From a young age, biculturals will seek our friends from a wider social circle – countries, race, backgrounds… free holiday accommodation at your pals villa in the south of France? Invite round to another friends house for some delicious home-made tapas? Don’t mind if I do.

The benefits to broadening your child’s mind are limitless!

– Who am I?

If, like me, you may be a parent whose partner has a different culture to yourself (in my case we are a Scottish-French family) or you are expat parents who have integrated really well in your new home country. You may be starting to realise that your children are identifying with one culture over another.

Does this matter? They are bilingual – won’t that ‘do’? And won’t they feel bicultural naturally?

Well, it seems that it takes a little bit more work that just telling them “you are also French/ Italian/ Polish just like Daddy” or “you are Spanish as that is where you were born.”

It also seems that it is pretty important to support our children to have a firm grasp of their roots. Having strong connections to and clear knowledge of your heritage has been shown to enhance your sense of well being. It promotes confidence and an acceptance of your unique identity – pride in who we are!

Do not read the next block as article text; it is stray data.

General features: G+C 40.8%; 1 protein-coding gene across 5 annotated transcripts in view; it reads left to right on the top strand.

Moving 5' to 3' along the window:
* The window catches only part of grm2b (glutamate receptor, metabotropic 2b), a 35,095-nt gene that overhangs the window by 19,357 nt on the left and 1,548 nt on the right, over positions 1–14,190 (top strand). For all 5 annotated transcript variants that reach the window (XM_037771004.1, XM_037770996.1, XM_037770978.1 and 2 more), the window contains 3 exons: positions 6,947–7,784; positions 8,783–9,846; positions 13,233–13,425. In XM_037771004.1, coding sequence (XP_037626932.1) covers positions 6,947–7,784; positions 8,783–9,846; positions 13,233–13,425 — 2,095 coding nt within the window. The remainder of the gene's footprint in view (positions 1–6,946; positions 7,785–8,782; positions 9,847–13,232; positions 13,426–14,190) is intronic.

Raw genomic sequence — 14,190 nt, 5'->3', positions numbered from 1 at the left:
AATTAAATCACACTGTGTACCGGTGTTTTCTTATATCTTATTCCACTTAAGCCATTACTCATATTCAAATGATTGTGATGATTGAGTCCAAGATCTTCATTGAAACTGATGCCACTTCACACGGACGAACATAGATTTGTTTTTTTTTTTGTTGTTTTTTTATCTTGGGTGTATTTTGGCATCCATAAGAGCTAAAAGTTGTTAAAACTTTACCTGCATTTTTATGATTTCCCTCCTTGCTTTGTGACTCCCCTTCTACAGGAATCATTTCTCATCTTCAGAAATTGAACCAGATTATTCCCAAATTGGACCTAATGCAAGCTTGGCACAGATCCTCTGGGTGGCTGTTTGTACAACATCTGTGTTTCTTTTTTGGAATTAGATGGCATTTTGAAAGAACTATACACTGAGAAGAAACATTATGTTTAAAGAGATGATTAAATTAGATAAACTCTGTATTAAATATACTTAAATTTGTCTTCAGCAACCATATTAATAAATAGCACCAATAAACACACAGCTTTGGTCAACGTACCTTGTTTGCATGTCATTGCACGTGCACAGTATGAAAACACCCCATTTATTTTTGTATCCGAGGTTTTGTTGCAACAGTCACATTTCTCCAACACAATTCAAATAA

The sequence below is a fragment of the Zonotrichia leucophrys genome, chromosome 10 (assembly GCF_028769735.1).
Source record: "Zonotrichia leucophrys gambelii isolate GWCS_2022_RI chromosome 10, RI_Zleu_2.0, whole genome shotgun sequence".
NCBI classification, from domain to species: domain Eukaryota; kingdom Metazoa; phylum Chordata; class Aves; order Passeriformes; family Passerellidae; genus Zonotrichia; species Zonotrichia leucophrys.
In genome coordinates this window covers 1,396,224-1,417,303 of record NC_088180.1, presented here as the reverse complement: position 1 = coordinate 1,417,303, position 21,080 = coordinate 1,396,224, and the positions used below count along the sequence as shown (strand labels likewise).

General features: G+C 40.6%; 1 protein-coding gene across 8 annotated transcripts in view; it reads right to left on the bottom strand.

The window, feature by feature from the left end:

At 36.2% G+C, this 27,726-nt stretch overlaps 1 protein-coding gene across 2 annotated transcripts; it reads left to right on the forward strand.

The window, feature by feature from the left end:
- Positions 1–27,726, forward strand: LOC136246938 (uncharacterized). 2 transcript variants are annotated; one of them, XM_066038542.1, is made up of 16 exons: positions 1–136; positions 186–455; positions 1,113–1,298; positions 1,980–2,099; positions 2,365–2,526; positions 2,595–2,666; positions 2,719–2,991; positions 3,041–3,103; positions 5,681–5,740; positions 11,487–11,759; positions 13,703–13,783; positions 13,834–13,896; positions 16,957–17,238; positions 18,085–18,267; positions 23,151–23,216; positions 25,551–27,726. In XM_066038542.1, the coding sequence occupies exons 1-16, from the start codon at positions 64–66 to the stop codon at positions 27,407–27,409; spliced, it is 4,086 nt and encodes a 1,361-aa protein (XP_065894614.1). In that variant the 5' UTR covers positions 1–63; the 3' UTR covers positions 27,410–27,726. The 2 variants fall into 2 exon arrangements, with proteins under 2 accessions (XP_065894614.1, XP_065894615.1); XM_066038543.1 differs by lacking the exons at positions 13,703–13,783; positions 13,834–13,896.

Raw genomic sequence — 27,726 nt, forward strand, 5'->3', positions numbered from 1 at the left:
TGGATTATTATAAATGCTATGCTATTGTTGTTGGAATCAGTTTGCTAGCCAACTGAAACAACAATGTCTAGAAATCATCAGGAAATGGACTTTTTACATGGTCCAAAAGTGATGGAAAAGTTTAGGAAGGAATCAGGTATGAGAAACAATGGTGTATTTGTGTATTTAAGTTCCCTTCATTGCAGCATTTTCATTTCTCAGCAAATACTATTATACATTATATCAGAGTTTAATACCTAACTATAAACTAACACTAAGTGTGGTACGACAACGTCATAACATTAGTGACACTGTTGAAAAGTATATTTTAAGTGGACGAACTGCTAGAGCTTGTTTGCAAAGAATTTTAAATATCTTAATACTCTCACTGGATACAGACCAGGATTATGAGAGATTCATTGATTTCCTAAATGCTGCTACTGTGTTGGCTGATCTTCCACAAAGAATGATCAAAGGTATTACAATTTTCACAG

We are setting our children up to be balanced, happy, confident adults.

5 Practical steps to foster biculturalism

So with all these advantages, what practical steps can we take to support our child and enable them to reap the benefits of biculturalism? Many of these ideas can be adapted for families with one cultural background who are striving to foster a multicultural environment for their child.

Let’s start with the tasty one

All cultures have dishes we can recreate at home. Look online or at a recipe book with your child if they are old enough and choose a meal to make together. Discuss the fact that we eat at different times in different countries. Have a French evening once a week.

In our house my husband often makes madelines and I am a huge fan of les galettes bretonnes!

My mother-in-law is also very helpful in making sure we eat French food when we visit. It broadens their preferences and opens their mind to new ingredients. I owe her a lot for that actually 🙂

Don’t underestimate the power of learning about a culture through food! I have more recipes on this blog if you are seeking French recipes and will be adding more.

Sport – Allez les bleus!

This is an easy one for me today as France is playing the football World Cup! Allez les bleus! Since Scotland did not qualify, this has given the kids a team to follow 🙂